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On the face of it, Jamie Phillp is a mass of contradictions. As an English boy born in the town of Exeter, his ski-instructing parents moved to the tiny Pyreneesian principality of Andorra when he was five, and turned him loose on the local mountain. “He didn’t want to turn, even then,” is how his mum describes the early years, and this swift progression has been a feature of his riding ever since.
By the time he was thirteen, Jamie was ranked top two in Andorra for his age, but he’d switched his attention to snowboarding, attracted by the increased opportunities to leave the ground snowboarding offered. After riding for about six months, he entered his first British championships at the French resort of Val d’Isere, won everything in his age group, left with a liking for halfpipes, a new sponsorship deal, and a lot of attention. By the time he finished school, he was good enough to turn professional, set off on the travels that would take him around the world, and to his current enviable position.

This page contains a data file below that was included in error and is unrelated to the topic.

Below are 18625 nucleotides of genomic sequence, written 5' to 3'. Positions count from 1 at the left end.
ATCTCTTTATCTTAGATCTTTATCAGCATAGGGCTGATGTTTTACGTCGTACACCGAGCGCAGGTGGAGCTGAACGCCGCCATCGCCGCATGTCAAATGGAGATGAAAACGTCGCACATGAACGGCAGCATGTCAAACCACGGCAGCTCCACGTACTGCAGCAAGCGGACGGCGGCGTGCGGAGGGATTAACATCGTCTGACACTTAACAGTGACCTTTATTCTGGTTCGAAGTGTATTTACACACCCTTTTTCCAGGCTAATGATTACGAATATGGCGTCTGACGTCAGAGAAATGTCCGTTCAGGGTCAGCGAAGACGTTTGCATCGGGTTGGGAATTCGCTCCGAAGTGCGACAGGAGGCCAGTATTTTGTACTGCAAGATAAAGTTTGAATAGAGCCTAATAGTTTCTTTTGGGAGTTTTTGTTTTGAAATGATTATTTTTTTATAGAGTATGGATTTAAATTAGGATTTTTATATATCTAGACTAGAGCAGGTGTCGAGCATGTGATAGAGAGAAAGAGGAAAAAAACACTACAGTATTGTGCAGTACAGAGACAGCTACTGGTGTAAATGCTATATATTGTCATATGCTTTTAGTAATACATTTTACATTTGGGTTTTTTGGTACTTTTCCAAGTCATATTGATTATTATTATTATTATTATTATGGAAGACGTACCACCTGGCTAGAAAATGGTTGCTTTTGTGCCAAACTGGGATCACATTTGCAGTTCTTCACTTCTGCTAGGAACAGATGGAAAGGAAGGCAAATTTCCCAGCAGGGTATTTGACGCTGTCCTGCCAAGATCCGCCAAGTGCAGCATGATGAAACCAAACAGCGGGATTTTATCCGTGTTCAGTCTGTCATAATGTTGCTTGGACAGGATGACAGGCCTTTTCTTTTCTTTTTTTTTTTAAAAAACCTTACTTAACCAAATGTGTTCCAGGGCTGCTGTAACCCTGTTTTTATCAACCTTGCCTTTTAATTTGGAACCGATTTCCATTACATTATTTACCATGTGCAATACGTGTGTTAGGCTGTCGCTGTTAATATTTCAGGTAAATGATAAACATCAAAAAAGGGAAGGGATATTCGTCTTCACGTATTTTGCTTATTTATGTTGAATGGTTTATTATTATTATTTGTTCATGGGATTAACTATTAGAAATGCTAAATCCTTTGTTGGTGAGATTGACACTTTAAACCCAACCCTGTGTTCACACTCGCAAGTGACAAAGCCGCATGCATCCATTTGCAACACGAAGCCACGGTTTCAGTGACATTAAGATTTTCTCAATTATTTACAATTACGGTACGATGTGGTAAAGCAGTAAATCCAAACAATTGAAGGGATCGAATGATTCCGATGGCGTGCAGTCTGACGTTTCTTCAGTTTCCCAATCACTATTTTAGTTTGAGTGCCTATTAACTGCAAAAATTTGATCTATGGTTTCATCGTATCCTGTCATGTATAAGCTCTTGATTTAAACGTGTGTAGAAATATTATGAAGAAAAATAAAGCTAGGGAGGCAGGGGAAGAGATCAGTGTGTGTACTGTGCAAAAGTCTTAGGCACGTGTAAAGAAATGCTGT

So far, so straightforward, if you’re from Scandinavia. But for an English kid to be given such an opportunity is far from straightforward, and it comes down to one thing, talent. Jamie’s riding is strong, and more than that, he can ride everything. He proved this at the British Championships held in Saas Fee in ’98. As he was seventeen at the time, Jamie was still counted as a junior, but this didn’t stop him from winning almost everything he entered. He eventually won the overall senior title, which he achieved by finishing first in the halfpipe, the boardercross, and placing second in
Last season, Jamie was based at the Swiss resort of Laax, although he did spend time competing on the World Cup tour and a little while freeriding and filming in the States. On his first day, he was spotted by filmmaker Todd Hazeltine, beginning a colaboration resulting in Jamie’s section in the upcoming Diaries of a Madman video.
This winter, Jamie will again be based in Laax, and it’s likely he’ll spend his time riding the pipe, competing when possible, and preparing for a trip to Alaska with fellow Billabong riders Axel Pauporté and Yannick Amevet. Such a situation could go to your head, but knowing Jamie, it’s fair to say he’ll take it all in stride. These days, he’s touted as the kid “most likely to” by the European snowboarding cognescenti, and has been described by myself in a more excitable moment as the first UK snowboarding superstar
of the twenty-first century. I’m pretty sure such thoughts are
an anathema to Jamie, who is definitely more concerned with progression, going bigger than he already does, and riding the world’s best halfpipes. It’s good to see the boy has his priorities straight.–Matt Barr